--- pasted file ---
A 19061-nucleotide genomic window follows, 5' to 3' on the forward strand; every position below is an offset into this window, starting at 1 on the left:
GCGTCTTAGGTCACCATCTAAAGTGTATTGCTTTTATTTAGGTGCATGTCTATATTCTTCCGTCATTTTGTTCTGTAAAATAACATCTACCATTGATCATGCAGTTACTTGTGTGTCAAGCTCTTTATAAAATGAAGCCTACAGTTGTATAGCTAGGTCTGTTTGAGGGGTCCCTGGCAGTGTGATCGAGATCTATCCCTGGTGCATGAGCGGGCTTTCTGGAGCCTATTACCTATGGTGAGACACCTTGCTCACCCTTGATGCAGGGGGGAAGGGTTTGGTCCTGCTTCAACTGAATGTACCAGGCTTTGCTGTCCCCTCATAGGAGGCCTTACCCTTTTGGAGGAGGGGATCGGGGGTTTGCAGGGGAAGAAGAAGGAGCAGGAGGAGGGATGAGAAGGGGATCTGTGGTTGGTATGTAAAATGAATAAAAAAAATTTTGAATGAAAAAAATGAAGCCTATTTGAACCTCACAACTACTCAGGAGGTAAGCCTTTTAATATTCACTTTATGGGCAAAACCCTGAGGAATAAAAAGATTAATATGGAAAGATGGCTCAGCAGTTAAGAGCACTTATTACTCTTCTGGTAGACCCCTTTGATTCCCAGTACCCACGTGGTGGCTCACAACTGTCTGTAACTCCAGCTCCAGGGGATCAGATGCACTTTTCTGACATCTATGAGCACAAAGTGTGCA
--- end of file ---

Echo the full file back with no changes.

A 19061-nucleotide genomic window follows, 5' to 3' on the forward strand; every position below is an offset into this window, starting at 1 on the left:
GCGTCTTAGGTCACCATCTAAAGTGTATTGCTTTTATTTAGGTGCATGTCTATATTCTTCCGTCATTTTGTTCTGTAAAATAACATCTACCATTGATCATGCAGTTACTTGTGTGTCAAGCTCTTTATAAAATGAAGCCTACAGTTGTATAGCTAGGTCTGTTTGAGGGGTCCCTGGCAGTGTGATCGAGATCTATCCCTGGTGCATGAGCGGGCTTTCTGGAGCCTATTACCTATGGTGAGACACCTTGCTCACCCTTGATGCAGGGGGGAAGGGTTTGGTCCTGCTTCAACTGAATGTACCAGGCTTTGCTGTCCCCTCATAGGAGGCCTTACCCTTTTGGAGGAGGGGATCGGGGGTTTGCAGGGGAAGAAGAAGGAGCAGGAGGAGGGATGAGAAGGGGATCTGTGGTTGGTATGTAAAATGAATAAAAAAAATTTTGAATGAAAAAAATGAAGCCTATTTGAACCTCACAACTACTCAGGAGGTAAGCCTTTTAATATTCACTTTATGGGCAAAACCCTGAGGAATAAAAAGATTAATATGGAAAGATGGCTCAGCAGTTAAGAGCACTTATTACTCTTCTGGTAGACCCCTTTGATTCCCAGTACCCACGTGGTGGCTCACAACTGTCTGTAACTCCAGCTCCAGGGGATCAGATGCACTTTTCTGACATCTATGAGCACAAAGTGTGCA